Te Tohu Paetahi Ako: Bachelor of Education - Teaching
I spent a number of years working in a range of positions across the education sector so it seemed a natural progression to acknowledge my experiences by gaining a formal qualification. I also wanted to contribute to the learning needs of Māori students.
Awanuiārangi offered an accessible teaching programme that meant I didn't have to move away from home in North Hokianga to study. A Māori institution appealed to me in terms of meeting my cultural needs, and the kaupapa Māori philosophy that underpinned the programme gave it a unique appeal that I could not see in other BED programmes. Noho wānanga (block learning) meant I was able to study fulltime around the needs of my whānau, part-time work and other commitments. I travelled to Whāngarei once a month for a week of total focus on learning, and the online commitments kept me motivated when I was home.
I have grown personally and professionally through my studies, and have made my whānau/hapū proud. My career prospects improved, too – I was employed by a local school immediately after completing my studies. For now, I’m focusing on my teaching registration, and planning to return to study for a Master of Indigenous Studies.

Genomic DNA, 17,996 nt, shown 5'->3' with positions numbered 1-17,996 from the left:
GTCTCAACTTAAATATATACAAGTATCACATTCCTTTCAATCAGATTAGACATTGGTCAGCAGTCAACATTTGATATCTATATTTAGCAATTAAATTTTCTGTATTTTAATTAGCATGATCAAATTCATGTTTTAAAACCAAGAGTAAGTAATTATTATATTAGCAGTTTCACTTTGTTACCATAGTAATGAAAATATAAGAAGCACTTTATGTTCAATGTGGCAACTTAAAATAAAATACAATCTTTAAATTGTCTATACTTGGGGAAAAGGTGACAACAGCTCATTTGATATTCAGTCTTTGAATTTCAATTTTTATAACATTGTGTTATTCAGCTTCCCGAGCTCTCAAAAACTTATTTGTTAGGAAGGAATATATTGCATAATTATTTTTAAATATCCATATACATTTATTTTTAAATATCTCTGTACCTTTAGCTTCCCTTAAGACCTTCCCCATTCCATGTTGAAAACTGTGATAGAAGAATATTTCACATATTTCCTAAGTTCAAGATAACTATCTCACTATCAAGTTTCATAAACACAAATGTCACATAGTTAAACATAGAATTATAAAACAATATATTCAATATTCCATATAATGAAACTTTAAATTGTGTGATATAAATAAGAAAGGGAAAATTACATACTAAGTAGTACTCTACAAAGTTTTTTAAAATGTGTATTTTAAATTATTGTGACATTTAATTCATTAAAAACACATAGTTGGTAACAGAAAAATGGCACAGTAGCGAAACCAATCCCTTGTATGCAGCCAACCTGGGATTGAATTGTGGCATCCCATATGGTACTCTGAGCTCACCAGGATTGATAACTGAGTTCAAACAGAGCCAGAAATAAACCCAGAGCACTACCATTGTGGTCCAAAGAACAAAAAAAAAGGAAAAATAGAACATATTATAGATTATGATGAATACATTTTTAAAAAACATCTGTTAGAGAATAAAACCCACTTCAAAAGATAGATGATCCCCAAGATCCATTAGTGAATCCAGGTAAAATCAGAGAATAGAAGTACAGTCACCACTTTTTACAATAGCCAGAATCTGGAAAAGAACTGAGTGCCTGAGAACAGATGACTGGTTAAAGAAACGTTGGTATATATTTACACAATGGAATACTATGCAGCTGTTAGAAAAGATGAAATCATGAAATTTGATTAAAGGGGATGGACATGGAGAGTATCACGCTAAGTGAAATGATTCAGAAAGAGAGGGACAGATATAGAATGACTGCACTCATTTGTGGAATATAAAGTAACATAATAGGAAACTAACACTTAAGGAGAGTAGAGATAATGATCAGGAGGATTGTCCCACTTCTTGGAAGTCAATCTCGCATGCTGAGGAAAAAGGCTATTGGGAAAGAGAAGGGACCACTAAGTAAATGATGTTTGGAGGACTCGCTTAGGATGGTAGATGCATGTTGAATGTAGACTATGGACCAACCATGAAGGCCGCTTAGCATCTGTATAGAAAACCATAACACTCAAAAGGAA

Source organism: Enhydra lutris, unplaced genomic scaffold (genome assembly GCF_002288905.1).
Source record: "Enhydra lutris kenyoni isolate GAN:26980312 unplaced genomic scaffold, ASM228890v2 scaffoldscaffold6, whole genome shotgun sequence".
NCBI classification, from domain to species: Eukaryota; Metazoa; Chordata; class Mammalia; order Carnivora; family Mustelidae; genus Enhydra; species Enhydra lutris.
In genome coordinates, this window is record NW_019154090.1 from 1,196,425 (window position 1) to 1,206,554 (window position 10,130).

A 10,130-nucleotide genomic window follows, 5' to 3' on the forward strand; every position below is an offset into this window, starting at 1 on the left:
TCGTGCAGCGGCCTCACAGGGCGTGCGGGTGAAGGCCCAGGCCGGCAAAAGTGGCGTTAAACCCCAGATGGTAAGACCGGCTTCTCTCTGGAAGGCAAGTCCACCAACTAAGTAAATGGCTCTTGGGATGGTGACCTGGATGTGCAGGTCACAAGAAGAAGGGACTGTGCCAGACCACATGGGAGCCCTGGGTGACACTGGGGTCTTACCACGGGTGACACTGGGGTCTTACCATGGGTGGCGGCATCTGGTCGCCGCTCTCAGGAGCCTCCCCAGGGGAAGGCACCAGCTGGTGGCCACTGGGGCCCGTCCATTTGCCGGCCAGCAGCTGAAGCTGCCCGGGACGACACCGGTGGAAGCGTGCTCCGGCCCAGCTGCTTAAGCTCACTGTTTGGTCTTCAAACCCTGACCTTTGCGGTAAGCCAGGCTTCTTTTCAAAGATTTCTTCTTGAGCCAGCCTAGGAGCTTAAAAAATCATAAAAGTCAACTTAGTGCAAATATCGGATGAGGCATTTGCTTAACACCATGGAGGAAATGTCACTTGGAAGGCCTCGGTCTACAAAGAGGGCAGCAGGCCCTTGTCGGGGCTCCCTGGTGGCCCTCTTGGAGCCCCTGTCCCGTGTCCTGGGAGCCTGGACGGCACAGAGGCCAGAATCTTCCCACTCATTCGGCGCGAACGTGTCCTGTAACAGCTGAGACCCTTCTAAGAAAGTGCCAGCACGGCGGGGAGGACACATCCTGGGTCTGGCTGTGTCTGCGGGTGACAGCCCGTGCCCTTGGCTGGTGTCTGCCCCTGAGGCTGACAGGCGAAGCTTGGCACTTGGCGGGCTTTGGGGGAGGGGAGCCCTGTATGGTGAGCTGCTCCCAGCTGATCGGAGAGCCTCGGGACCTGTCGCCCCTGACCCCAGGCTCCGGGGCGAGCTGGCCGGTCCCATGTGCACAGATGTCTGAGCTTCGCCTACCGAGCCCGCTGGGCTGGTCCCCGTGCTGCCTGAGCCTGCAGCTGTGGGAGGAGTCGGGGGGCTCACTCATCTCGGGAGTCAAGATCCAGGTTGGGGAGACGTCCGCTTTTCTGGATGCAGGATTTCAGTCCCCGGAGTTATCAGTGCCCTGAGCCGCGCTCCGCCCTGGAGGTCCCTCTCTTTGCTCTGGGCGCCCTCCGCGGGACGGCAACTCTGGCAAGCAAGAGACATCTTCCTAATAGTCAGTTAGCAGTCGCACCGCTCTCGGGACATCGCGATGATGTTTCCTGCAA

Jasmine Pirini is a recipient of the Top Scholar Award 2019 for School of Undergraduate Studies and a TeachNZ Kupe Scholarship.
Kimihia he huarahi ako
What can you study?
Te Tohu Paetahi Ako: Bachelor of Education (Teaching)
Early Years and Primary Teaching degree students gain experience in centres and primary schools from their first year of study. They complete a six-week practicum in their first year, a six-week practicum in their second year and a eight-week practicum in their third year. As well as the undergraduate degree in teaching as a Early Years major or a Primary major, there are also postgraduate pathways into Master degrees.